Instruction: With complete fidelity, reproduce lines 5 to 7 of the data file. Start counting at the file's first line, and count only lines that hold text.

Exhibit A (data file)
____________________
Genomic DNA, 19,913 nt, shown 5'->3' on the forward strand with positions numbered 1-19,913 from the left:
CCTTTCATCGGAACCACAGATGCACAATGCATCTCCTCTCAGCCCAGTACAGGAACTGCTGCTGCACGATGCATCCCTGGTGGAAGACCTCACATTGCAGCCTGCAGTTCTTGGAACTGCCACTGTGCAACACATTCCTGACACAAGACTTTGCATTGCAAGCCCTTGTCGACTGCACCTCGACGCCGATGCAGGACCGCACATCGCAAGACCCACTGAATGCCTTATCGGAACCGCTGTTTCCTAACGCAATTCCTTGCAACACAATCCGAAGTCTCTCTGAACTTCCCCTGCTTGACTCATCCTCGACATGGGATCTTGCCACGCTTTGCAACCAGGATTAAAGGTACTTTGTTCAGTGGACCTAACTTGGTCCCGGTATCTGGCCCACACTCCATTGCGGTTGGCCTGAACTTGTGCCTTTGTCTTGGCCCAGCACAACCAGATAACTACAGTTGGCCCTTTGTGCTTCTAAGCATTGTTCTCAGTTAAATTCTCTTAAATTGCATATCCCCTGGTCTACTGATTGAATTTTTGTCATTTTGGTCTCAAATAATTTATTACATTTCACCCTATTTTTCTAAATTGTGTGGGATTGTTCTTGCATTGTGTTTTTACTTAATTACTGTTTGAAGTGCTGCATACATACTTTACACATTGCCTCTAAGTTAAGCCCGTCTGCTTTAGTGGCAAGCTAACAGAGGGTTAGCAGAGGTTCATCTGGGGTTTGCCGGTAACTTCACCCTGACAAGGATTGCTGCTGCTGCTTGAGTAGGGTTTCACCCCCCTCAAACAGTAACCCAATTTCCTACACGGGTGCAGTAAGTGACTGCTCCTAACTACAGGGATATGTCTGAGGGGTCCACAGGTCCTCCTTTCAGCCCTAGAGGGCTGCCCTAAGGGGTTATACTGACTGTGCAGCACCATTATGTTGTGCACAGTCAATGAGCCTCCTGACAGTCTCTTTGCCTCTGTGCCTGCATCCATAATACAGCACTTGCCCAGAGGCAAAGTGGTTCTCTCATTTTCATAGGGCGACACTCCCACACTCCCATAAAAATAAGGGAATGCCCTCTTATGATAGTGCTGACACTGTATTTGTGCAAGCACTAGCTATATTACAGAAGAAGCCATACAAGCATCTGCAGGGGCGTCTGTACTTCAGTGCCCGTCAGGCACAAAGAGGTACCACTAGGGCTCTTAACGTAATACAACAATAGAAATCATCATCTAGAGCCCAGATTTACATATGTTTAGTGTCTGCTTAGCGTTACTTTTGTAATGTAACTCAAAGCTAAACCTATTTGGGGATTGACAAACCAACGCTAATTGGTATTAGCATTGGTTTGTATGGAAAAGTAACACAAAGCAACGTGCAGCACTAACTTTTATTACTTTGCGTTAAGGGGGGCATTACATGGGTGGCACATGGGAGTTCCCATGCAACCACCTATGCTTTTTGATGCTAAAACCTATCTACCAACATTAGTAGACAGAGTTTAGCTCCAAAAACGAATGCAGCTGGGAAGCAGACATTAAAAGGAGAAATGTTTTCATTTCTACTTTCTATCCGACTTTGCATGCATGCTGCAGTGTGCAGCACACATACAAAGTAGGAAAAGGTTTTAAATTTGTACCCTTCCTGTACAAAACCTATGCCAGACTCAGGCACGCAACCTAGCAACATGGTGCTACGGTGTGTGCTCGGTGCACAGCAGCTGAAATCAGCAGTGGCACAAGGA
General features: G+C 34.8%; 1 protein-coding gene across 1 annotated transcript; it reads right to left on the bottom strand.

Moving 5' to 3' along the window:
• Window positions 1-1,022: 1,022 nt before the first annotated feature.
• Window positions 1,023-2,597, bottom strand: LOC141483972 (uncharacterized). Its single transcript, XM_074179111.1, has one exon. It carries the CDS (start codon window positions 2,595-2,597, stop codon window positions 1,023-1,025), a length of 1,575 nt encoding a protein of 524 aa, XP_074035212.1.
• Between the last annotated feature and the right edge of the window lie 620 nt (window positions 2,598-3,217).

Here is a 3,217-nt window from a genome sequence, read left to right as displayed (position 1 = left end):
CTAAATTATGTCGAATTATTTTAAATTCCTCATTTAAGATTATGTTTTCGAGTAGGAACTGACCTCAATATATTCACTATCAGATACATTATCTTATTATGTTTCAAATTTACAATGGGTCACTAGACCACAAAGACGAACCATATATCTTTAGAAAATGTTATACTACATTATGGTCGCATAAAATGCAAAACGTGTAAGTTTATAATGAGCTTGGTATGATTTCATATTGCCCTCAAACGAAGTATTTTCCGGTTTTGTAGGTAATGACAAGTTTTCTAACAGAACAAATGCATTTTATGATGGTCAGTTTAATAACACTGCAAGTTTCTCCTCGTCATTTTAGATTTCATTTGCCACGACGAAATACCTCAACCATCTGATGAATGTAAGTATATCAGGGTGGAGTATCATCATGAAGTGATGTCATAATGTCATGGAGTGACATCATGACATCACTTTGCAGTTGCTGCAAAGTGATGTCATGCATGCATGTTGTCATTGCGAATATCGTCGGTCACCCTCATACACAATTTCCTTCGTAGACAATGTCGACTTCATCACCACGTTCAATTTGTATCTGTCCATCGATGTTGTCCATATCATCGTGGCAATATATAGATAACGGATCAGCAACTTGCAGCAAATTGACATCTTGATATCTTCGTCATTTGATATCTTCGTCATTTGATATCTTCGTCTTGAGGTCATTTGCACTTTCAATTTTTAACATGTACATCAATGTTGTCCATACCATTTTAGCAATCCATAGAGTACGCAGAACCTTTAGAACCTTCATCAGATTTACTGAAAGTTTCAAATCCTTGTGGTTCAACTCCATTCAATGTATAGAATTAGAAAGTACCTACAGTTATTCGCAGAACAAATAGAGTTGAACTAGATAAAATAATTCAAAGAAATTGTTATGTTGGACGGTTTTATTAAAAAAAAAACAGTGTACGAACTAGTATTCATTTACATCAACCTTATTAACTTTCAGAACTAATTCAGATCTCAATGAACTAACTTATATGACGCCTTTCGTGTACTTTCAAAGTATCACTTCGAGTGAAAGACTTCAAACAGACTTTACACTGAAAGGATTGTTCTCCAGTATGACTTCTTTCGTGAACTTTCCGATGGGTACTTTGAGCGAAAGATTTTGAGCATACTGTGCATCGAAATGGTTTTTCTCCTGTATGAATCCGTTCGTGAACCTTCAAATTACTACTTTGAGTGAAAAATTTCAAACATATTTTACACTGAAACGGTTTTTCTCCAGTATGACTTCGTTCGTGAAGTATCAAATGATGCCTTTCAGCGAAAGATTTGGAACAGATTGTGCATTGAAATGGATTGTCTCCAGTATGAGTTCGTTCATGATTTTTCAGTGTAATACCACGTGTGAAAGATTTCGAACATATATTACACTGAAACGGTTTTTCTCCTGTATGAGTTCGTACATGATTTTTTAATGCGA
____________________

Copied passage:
• Window positions 1-1,022: 1,022 nt before the first annotated feature.
• Window positions 1,023-2,597, bottom strand: LOC141483972 (uncharacterized). Its single transcript, XM_074179111.1, has one exon. It carries the CDS (start codon window positions 2,595-2,597, stop codon window positions 1,023-1,025), a length of 1,575 nt encoding a protein of 524 aa, XP_074035212.1.
• Between the last annotated feature and the right edge of the window lie 620 nt (window positions 2,598-3,217).